Quote by tinlid View Post
IvanPutski, Intereseting about the gas detecting paint being used to paint the Polish eagle. Was this to detect gas or was it because that was the only yellow they had?
The literature on Polish paratroopers of WW2 refers to gas detecting paint being used specifically on WW2 Exile Polish paratrooper helmets. So I think that the intent was to actually use it to detect gas. But whether the reference work I consulted was referring to regulations / orders that the paras use only gas detecting paint and no other type, or instead, referring to their practice of using the gas detecting paint as it eventually evolved, is not clear. I have not viewed the actual Polish regulations and am trying to follow up on that.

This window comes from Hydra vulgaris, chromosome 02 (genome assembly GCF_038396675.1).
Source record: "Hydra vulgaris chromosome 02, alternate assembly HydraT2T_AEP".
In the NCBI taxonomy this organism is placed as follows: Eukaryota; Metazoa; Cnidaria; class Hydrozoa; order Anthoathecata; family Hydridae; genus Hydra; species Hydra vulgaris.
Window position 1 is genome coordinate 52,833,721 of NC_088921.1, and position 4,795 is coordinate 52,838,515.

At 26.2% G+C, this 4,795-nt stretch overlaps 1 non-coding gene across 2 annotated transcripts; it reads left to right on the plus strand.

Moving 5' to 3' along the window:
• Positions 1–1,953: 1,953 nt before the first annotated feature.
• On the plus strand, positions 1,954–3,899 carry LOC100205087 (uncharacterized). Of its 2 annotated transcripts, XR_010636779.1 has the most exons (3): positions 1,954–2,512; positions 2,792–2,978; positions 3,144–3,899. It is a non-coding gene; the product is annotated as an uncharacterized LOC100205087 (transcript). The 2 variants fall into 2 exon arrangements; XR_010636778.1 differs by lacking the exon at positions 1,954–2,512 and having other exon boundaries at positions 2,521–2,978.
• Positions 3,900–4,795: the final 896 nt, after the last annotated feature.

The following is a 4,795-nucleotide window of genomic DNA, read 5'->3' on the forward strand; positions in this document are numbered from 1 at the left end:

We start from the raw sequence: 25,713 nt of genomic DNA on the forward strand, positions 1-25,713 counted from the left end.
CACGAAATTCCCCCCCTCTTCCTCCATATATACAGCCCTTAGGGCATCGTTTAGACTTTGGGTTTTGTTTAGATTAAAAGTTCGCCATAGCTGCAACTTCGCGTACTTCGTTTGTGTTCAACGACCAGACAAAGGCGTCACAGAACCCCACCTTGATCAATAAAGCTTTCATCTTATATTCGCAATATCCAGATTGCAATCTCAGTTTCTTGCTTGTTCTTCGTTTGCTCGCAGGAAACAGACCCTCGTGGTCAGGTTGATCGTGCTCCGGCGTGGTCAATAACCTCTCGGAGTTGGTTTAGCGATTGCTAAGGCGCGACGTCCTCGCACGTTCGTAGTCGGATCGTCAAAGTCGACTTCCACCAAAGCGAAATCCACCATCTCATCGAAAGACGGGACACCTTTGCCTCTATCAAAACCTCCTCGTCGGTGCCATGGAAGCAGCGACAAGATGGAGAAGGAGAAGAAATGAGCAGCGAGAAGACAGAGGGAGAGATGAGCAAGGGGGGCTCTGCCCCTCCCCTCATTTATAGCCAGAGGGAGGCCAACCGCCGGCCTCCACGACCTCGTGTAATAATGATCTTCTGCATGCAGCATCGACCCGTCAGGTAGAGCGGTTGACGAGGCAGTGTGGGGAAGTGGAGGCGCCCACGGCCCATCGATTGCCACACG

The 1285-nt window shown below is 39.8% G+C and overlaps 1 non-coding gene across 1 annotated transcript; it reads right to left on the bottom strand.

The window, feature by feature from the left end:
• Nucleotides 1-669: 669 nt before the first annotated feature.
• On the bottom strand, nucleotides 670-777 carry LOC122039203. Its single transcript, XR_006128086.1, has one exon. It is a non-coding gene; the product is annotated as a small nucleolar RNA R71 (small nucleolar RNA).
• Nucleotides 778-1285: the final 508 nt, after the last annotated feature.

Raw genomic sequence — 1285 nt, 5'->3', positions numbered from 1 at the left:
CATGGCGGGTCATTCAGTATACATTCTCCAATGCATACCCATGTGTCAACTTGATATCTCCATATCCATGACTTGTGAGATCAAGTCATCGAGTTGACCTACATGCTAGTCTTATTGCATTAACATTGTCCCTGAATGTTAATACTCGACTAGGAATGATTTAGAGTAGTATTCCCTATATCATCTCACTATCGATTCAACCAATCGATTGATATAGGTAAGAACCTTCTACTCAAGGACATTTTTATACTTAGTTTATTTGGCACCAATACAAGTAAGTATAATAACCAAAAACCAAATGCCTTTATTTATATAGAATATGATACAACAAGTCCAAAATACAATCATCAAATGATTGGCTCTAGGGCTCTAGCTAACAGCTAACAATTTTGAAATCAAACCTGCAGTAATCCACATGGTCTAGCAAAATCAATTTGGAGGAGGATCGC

Use of gas detecting paint is common on other types of WW2 Polish exile helmets as well. HOWEVER, I also want to point out that plain yellow paint (or in some cases white paint) was regularly used for Polish helmet eagles. There are some collectors who dismiss Polish helmets with yellow eagles in anything but gas detecting paint, but they are wrong to do so. There are numerous examples of eagles in plain old non-gas detecting yellow paint of varying shades, and as I like to paraphrase Freud's comment about cigars.... sometimes yellow paint is just yellow paint. And its use in the application of a Polish helmet eagle does not in and of itself indicate a forgery. But of course, knowing that a certain type of helmet had predominantly a certain type of eagle or a certain type of paint used on the eagle, would go to the weight of the evidence.

So the answer to your question is: yes and yes. I do believe that gas detecting paint was actually employed for that purpose, but also, the Poles used whatever paint supplies they had at hand, and that is in evidence on numerous extant specimens.

Finally, for those interested in the topic, there is a thread on the Polish Exile forces section of the forum dealing with Polish Exile Helmet Eagles.